An absorbed delight in the presence and house of God makes the core of this psalm (verses 6–8) a personal confession that shames our ‘faint desires’. The surrounding verses point to the source of this joy, in the realm of choice rather than temperament: the costly choice of allegiance which has thrown David back on God’s protection and made clear to him where his heart and treasure lie, and in what company he is supremely at home.
In each of Psalms 26–28 the Lord’s house comes into view. In Psalm 26 the worshipper, as he approaches, is searched by God’s demand for sincerity (cf. Pss 15 and 24) and, in the last verse, rejoices to have found access. In Psalm 27 he sees this house as sanctuary from his enemies, and as the place of vision, face to face with God. In Psalm 28 he brings forward his petition, spreading his hands as a suppliant towards the holy of holies, and receives his answer.
26:1–3. Nothing to hide
In this opening, David’s fellow men are not yet in the picture, though his defensiveness tells its own tale of them. With the cry ‘Yahweh, be my judge!’ (JB), he wisely appeals over the heads of friends and enemies alike. It is the secret of true independence, as Paul was to find in the cross-current of criticism and intrigue: cf. 1 Corinthians 4:3–5. On the claim to be in the right, and on readiness to be judged, see on Psalm 5:4–6; note too that God himself used the word integrity of David in 1 Kings 9:4. Its basic meaning is wholeness, usually in the sense of wholeheartedness or sincerity, rather than faultlessness. When David thought of his ways in detail, not merely of his overall loyalty, his pleas to be searched and known became no longer a demand, as here (2), but a surrender (139:23f.).
The phrase, without wavering (1) is lit. ‘I shall not (or, do not) slip’, referring either to the outcome of his trust, as in AV, or more probably to its quality. Another expression with two possible meanings is in faithfulness to thee (3), lit. ‘in thy truth’ (AV, RV, NEB), since ‘truth’ in the Old Testament is largely faithfulness. But grammatically this is more easily taken to be God’s than David’s, and it would then match thy steadfast love. Perhaps we can trace a meaningful shift of emphasis from ‘my integrity’ in verse 1 to ‘thy faithfulness’ here.
26:4, 5. Nothing in common
If these verses sound arrogant, we mistake them. These men are potential allies, potential enemies; and David has made his choice. Hating their company is not a matter of social preference but of spiritual alignment; ‘company’ here means congregation or party, a rival group to God’s own. David’s character and his kingdom were both at stake in this choice of associates, as is the character of any enterprise. In each of these two verses there is a decisive tense followed by an open one; a clear-cut attitude and a resolve to maintain it. Cf. NEB; ‘I have not … nor do I …; I hate … and will not …’. See also on verse 11.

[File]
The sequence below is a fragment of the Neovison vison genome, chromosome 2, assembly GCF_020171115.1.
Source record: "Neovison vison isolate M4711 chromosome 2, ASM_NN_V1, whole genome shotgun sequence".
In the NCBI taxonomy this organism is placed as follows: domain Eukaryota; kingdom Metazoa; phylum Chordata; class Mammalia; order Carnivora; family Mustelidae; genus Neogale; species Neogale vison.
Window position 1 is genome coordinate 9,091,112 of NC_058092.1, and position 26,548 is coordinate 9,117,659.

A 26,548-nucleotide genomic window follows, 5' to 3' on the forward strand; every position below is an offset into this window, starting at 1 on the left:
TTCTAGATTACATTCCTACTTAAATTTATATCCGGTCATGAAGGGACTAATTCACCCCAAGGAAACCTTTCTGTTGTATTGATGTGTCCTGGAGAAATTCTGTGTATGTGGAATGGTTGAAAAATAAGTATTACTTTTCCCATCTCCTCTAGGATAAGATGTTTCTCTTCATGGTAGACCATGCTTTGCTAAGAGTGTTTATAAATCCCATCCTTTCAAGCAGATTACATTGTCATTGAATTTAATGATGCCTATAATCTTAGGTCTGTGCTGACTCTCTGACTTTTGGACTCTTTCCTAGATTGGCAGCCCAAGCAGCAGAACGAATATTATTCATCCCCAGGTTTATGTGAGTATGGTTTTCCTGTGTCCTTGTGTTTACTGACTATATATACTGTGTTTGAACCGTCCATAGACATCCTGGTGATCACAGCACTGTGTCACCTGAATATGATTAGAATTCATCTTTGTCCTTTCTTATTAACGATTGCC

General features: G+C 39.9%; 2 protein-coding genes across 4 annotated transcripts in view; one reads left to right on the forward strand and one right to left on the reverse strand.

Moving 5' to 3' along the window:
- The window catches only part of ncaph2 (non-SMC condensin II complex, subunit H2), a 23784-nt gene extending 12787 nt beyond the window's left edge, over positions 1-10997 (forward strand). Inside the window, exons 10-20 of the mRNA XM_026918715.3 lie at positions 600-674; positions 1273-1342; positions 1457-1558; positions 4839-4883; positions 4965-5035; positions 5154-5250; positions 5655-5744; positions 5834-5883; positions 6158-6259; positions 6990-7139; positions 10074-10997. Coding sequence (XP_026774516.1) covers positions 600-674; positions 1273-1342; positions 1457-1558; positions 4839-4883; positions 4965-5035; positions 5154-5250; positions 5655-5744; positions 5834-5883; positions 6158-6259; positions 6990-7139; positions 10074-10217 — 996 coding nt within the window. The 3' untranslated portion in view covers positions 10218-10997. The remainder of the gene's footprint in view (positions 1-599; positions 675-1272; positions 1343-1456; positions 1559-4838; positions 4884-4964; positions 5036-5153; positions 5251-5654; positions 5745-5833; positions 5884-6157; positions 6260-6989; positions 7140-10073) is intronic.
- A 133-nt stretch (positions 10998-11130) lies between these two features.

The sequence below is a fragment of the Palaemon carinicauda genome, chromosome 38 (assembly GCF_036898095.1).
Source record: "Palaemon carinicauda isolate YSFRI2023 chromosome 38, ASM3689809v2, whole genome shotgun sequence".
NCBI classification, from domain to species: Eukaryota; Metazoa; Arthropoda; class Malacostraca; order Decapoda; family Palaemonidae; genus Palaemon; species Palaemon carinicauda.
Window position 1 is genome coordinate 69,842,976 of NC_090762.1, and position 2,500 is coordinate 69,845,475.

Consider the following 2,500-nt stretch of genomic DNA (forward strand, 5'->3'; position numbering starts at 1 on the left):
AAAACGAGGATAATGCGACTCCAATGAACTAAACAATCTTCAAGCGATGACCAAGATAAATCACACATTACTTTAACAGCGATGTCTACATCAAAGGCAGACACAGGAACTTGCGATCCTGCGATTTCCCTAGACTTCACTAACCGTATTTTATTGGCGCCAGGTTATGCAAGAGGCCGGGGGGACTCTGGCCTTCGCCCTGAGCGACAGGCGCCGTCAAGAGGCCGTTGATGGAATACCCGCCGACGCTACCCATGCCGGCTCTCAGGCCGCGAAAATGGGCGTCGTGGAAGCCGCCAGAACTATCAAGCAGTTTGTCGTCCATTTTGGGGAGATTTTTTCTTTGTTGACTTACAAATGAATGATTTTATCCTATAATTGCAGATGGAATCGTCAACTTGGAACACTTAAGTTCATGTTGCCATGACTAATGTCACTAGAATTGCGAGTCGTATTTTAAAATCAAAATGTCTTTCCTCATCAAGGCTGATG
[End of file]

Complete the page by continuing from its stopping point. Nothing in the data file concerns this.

26:6–8. Into his courts
The dry precision of the law books blossoms into life with this glimpse of a singing procession round the altar in the open court. The scene is even more animated in e.g. 27:6; 42:4; 68:24ff. Between the altar and the tent stood the laver, where the priests washed their hands and feet before approaching either of them (Exod. 40:30–32); and David takes this to heart in the spirit of Psalm 24:4 (where see references).
7. For examples of a personal song of thanksgiving, which would accompany the sacrifice of Leviticus 7:12ff., see e.g. Psalm 40 or 116; and for corporate remembrance of God’s miracles of salvation (wondrous deeds) see such psalms as 78, 105, etc. In both these ways the past lives on to enrich the present and give precision to one’s praise.
8. Love, like the hate in verse 5, is fundamentally an expression of choice: this is where his heart is, not with the worldly. But the heart has warmed to the choice and to the company. The word habitation need not be changed to ‘beauty’ (NEB), which is the reading of the Hebrew consonants in the reverse order. Habitation adds its emphasis to the phrase where thy glory dwells, in case we should miss the marvel of God’s taking up residence among us. In the wilderness his glory had dwelt visibly on the tabernacle (Exod. 40:34ff.), and in Judaism the word for ‘dwelling’, shekinah, which is akin to dwells here, became a standard term for this. But John 1:14 announces the reality foreshadowed in the cloud and fire: ‘the Word became flesh and dwelt’—note the term85—‘among us …; we have beheld his glory, glory as of the only Son from the Father.’
26:9, 10. Men with no future
The picture behind the term for sweep … away is of gathering up what is be thrown out, much as in the parable of the tares in Matthew 13:30. David is conscious that however strongly he has meant to reject the way of the wicked (4, 5), it is God’s verdict on him that counts, and he must come to him as a suppliant. It is left to the final stanza to sum the matter up.
26:11, 12. Love without fear
These two verses give a rounded view of a godly man’s profession. Its first element is integrity, i.e. wholeheartedness (see on verse 1); and here David shows his will to persist on this path, by his change of tense from ‘I have walked’ (1) to ‘I (will) walk’ (cf. the last comment on verses 4, 5, above). This is loyalty, not self-righteousness, since the second element is deep humility (11b): a confession of inability to do without help (redeem me) and unfitness to claim it as of right (be gracious). The third element is assurance (12), for no-one pleads (11b), or trusts (1b), in vain. So the psalm which began defensively, much aware of the anti-church (see on verse 5), ends with praise and the joy of adding one’s voice to those of multitudes of fellow believers (for congregation is in the plural here).